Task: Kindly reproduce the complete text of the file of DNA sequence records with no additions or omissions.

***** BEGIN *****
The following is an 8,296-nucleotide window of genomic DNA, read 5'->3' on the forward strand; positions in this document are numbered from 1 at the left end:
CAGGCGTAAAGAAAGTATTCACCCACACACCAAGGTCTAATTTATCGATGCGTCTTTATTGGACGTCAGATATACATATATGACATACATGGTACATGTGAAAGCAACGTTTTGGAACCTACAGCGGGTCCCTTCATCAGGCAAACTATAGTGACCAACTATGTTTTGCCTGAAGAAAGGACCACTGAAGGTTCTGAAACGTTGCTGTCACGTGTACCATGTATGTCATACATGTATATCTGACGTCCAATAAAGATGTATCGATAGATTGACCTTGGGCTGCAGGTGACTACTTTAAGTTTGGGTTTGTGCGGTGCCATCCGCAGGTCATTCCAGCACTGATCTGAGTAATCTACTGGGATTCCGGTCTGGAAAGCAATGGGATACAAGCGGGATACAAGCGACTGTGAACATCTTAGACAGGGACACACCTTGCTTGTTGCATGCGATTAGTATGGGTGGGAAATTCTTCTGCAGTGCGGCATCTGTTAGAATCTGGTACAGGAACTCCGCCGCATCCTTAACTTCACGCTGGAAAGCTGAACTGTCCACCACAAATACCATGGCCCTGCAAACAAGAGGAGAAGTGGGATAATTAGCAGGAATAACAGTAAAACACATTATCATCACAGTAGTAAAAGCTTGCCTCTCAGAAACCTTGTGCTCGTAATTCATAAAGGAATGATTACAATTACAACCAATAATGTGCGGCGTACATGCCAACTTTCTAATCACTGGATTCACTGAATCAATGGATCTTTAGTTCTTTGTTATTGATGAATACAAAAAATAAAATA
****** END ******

The following is an 8,296-nucleotide window of genomic DNA, read 5'->3' on the forward strand; positions in this document are numbered from 1 at the left end:
CAGGCGTAAAGAAAGTATTCACCCACACACCAAGGTCTAATTTATCGATGCGTCTTTATTGGACGTCAGATATACATATATGACATACATGGTACATGTGAAAGCAACGTTTTGGAACCTACAGCGGGTCCCTTCATCAGGCAAACTATAGTGACCAACTATGTTTTGCCTGAAGAAAGGACCACTGAAGGTTCTGAAACGTTGCTGTCACGTGTACCATGTATGTCATACATGTATATCTGACGTCCAATAAAGATGTATCGATAGATTGACCTTGGGCTGCAGGTGACTACTTTAAGTTTGGGTTTGTGCGGTGCCATCCGCAGGTCATTCCAGCACTGATCTGAGTAATCTACTGGGATTCCGGTCTGGAAAGCAATGGGATACAAGCGGGATACAAGCGACTGTGAACATCTTAGACAGGGACACACCTTGCTTGTTGCATGCGATTAGTATGGGTGGGAAATTCTTCTGCAGTGCGGCATCTGTTAGAATCTGGTACAGGAACTCCGCCGCATCCTTAACTTCACGCTGGAAAGCTGAACTGTCCACCACAAATACCATGGCCCTGCAAACAAGAGGAGAAGTGGGATAATTAGCAGGAATAACAGTAAAACACATTATCATCACAGTAGTAAAAGCTTGCCTCTCAGAAACCTTGTGCTCGTAATTCATAAAGGAATGATTACAATTACAACCAATAATGTGCGGCGTACATGCCAACTTTCTAATCACTGGATTCACTGAATCAATGGATCTTTAGTTCTTTGTTATTGATGAATACAAAAAATAAAATA